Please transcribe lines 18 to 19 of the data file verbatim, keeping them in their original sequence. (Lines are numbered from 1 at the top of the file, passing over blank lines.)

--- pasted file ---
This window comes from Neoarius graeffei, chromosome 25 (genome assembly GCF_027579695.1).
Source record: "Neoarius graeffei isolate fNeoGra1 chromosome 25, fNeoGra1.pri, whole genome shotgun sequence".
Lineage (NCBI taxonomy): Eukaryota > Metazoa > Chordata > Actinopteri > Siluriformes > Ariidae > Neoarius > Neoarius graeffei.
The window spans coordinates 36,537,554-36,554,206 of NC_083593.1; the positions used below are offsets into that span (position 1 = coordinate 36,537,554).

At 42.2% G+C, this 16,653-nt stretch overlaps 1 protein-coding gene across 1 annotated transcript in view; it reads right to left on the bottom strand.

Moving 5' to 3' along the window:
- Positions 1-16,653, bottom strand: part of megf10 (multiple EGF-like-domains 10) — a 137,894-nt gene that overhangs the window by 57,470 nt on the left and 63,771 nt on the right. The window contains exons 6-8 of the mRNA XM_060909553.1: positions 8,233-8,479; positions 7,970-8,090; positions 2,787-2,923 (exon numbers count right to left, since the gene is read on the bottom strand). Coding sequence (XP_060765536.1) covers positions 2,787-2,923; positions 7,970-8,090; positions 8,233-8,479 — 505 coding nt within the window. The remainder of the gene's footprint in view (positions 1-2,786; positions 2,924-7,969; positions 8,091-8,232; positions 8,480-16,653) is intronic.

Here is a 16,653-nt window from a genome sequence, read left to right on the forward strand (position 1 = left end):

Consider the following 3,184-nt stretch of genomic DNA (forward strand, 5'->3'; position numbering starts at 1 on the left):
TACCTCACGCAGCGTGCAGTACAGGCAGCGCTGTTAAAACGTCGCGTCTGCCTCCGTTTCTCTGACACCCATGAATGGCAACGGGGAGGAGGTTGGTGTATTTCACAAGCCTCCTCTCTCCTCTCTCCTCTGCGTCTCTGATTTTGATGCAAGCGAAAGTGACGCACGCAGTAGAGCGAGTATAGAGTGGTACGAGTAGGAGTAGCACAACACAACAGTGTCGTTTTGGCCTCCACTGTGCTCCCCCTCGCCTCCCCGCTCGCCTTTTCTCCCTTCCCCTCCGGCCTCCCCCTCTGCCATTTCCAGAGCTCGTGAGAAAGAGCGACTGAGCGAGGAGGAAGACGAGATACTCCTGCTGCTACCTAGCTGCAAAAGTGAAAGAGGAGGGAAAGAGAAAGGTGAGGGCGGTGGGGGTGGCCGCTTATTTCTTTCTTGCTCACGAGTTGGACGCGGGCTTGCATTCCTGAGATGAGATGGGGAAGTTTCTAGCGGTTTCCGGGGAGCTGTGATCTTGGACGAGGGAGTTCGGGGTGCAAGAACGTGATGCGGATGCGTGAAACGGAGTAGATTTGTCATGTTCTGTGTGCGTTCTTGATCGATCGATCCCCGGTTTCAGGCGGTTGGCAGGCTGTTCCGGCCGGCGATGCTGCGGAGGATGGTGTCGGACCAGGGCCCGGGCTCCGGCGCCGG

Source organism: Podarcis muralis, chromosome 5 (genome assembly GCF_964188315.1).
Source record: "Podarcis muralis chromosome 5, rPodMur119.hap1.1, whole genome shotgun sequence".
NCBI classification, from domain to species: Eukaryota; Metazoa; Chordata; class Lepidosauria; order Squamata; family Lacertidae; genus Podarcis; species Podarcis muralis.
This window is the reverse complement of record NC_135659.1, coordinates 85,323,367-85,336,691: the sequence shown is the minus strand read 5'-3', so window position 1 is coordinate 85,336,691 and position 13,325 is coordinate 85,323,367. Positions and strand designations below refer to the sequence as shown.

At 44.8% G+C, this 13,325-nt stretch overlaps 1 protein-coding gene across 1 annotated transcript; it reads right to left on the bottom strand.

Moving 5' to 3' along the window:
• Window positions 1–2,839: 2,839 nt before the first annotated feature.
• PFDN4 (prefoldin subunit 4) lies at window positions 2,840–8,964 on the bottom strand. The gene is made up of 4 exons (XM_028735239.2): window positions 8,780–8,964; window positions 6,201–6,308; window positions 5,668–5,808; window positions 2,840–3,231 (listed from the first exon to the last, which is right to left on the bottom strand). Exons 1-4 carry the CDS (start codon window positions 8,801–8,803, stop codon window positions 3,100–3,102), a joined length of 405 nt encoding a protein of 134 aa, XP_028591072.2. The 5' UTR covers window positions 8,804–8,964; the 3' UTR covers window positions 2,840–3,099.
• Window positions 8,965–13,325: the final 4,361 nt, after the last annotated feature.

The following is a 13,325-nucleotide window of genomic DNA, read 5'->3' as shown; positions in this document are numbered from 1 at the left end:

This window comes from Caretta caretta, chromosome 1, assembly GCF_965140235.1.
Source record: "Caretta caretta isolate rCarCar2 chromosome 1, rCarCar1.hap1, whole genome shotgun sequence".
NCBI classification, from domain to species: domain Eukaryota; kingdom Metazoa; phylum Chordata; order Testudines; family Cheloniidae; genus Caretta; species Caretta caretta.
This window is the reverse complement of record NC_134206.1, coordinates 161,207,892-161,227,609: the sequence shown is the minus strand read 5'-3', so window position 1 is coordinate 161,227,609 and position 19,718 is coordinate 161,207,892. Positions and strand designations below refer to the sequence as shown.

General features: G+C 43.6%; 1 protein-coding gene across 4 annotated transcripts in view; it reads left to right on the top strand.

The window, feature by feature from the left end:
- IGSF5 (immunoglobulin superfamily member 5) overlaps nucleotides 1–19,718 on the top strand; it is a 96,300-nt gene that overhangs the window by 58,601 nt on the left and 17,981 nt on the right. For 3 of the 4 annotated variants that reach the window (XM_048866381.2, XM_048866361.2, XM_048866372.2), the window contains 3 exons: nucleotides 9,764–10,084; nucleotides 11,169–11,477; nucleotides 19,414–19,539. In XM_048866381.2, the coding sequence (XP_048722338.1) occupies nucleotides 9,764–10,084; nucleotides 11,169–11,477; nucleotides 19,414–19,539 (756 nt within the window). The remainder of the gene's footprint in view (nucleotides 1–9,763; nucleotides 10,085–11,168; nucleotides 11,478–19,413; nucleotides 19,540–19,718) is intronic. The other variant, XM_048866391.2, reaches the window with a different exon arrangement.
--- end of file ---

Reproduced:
• PFDN4 (prefoldin subunit 4) lies at window positions 2,840–8,964 on the bottom strand. The gene is made up of 4 exons (XM_028735239.2): window positions 8,780–8,964; window positions 6,201–6,308; window positions 5,668–5,808; window positions 2,840–3,231 (listed from the first exon to the last, which is right to left on the bottom strand). Exons 1-4 carry the CDS (start codon window positions 8,801–8,803, stop codon window positions 3,100–3,102), a joined length of 405 nt encoding a protein of 134 aa, XP_028591072.2. The 5' UTR covers window positions 8,804–8,964; the 3' UTR covers window positions 2,840–3,099.
• Window positions 8,965–13,325: the final 4,361 nt, after the last annotated feature.